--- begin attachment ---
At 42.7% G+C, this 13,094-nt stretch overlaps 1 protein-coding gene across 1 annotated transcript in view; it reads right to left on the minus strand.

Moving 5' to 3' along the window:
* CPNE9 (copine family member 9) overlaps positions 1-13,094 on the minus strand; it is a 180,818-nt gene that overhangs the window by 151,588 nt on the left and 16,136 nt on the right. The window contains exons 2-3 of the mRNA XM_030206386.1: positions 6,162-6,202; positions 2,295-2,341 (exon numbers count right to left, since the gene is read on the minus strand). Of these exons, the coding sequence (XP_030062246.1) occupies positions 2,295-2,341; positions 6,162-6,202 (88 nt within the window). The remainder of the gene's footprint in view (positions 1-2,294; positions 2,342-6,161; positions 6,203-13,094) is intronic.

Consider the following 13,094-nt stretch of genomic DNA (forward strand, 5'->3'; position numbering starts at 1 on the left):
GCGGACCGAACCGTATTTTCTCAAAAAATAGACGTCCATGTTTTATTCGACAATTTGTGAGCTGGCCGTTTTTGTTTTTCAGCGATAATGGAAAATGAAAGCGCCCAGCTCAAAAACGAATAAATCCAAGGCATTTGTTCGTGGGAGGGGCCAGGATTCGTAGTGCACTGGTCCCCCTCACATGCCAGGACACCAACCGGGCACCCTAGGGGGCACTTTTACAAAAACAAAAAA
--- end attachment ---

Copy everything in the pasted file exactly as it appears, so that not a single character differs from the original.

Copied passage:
At 42.7% G+C, this 13,094-nt stretch overlaps 1 protein-coding gene across 1 annotated transcript in view; it reads right to left on the minus strand.

Moving 5' to 3' along the window:
* CPNE9 (copine family member 9) overlaps positions 1-13,094 on the minus strand; it is a 180,818-nt gene that overhangs the window by 151,588 nt on the left and 16,136 nt on the right. The window contains exons 2-3 of the mRNA XM_030206386.1: positions 6,162-6,202; positions 2,295-2,341 (exon numbers count right to left, since the gene is read on the minus strand). Of these exons, the coding sequence (XP_030062246.1) occupies positions 2,295-2,341; positions 6,162-6,202 (88 nt within the window). The remainder of the gene's footprint in view (positions 1-2,294; positions 2,342-6,161; positions 6,203-13,094) is intronic.

Consider the following 13,094-nt stretch of genomic DNA (forward strand, 5'->3'; position numbering starts at 1 on the left):
GCGGACCGAACCGTATTTTCTCAAAAAATAGACGTCCATGTTTTATTCGACAATTTGTGAGCTGGCCGTTTTTGTTTTTCAGCGATAATGGAAAATGAAAGCGCCCAGCTCAAAAACGAATAAATCCAAGGCATTTGTTCGTGGGAGGGGCCAGGATTCGTAGTGCACTGGTCCCCCTCACATGCCAGGACACCAACCGGGCACCCTAGGGGGCACTTTTACAAAAACAAAAAA